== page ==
Shootings in schools and synagogues always bring the inevitable question, why? The most recent shootings illustrate that there is no single answer. Although there are some common patterns, there are many different variables.
One comprehensive review of “Three Decades of School Shootings” by Tawnell Hobbs did find some common patterns. A significant number of shooters were bullied, were suicidal, told someone, had access to guns, and planned their actions in advance. Ten shared all five traits, and nine more shared four of those traits. That did account for slightly more than half of the shooters, but it didn’t account for the other half.
The mental illness of shooters was another factor. Public health officials remind us that the vast majority of people with mental disorders are not violent. These medical personnel fear that any attempt to link mass shootings to mental illness will stigmatize such disorders.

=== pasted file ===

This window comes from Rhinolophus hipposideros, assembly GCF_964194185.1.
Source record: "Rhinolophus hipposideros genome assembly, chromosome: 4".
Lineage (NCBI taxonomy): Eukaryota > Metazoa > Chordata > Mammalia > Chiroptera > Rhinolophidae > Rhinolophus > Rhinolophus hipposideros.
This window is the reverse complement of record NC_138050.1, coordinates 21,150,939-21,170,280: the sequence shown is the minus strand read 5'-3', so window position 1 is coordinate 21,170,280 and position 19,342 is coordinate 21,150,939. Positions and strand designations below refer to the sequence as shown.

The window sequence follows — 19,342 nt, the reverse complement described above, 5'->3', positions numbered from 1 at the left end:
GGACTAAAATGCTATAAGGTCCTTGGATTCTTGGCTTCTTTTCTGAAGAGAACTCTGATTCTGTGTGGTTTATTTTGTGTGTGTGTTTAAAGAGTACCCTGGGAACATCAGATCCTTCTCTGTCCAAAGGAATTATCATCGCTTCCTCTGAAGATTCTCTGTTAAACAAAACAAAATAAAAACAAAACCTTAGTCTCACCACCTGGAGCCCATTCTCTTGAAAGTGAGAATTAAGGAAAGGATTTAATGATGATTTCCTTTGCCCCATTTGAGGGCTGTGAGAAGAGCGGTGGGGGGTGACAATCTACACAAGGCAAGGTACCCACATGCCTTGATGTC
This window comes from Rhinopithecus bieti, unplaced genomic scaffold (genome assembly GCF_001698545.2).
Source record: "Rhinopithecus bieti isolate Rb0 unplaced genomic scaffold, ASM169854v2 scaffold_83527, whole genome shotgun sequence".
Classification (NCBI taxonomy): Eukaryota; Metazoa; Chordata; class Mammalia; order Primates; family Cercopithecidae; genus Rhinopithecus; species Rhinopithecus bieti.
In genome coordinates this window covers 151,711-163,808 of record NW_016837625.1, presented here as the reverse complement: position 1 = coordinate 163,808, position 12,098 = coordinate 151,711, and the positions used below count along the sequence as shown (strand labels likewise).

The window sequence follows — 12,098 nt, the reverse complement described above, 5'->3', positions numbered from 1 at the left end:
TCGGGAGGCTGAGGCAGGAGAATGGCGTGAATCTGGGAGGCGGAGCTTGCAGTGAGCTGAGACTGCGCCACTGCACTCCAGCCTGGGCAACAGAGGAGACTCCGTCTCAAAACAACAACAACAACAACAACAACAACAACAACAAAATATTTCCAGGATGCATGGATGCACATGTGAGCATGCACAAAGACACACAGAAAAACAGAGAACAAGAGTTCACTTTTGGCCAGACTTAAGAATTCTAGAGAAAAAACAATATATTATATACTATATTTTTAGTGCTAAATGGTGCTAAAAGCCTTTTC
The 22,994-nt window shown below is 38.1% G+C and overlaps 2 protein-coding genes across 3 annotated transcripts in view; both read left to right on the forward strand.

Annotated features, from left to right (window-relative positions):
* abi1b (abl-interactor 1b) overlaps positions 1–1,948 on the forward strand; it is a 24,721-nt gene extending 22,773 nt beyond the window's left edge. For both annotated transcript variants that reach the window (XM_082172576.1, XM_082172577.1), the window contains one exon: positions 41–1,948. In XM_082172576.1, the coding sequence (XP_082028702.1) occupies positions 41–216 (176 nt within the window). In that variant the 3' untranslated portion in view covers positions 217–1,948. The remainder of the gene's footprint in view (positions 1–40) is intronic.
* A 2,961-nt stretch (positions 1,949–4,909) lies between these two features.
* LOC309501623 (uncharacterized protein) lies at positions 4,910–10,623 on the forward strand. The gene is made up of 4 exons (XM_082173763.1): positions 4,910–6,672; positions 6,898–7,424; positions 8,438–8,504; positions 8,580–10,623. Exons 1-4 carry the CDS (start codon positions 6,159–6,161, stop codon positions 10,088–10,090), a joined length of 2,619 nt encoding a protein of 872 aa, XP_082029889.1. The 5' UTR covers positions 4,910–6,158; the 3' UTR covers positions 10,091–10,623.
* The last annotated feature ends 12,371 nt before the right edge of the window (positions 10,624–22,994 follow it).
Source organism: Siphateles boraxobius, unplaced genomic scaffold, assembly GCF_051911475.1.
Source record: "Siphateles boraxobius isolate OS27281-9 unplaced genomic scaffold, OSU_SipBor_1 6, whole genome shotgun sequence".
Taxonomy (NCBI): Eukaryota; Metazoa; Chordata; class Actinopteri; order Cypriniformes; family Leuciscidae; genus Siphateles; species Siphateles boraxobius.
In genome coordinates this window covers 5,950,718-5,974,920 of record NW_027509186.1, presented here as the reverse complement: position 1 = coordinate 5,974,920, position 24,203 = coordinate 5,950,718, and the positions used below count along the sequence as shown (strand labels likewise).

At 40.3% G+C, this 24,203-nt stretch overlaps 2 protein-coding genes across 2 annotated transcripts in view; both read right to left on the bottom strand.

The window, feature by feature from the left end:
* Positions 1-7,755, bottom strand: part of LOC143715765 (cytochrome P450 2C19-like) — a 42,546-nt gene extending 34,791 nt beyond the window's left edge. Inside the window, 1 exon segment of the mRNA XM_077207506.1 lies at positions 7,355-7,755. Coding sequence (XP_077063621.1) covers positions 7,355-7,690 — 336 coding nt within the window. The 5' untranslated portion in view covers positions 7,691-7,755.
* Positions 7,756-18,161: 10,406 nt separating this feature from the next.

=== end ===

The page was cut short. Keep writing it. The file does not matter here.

However, research by Grant Duwe and Michael Rocque found that 59 percent of the public mass shootings that took place in the US were carried out by people who had either been diagnosed with a mental disorder or demonstrated signs of serious mental illness prior to the attack. But that doesn’t account for the other 41 percent whose actions could not be attributed to mental illness.
What about the worldview of shooters? Many of them were atheists, but the shooter in the California synagogue came from a Christian home and attended an Orthodox Presbyterian Church where his father was an elder. Nevertheless, he was infected with antisemitism and white nationalism. This shooting should be a warning to the church that our Christian kids aren’t even immune to the violent tendencies in our society.
The different aspects of these recent shootings should remind us that there aren’t simple solutions to this specter that haunts our land.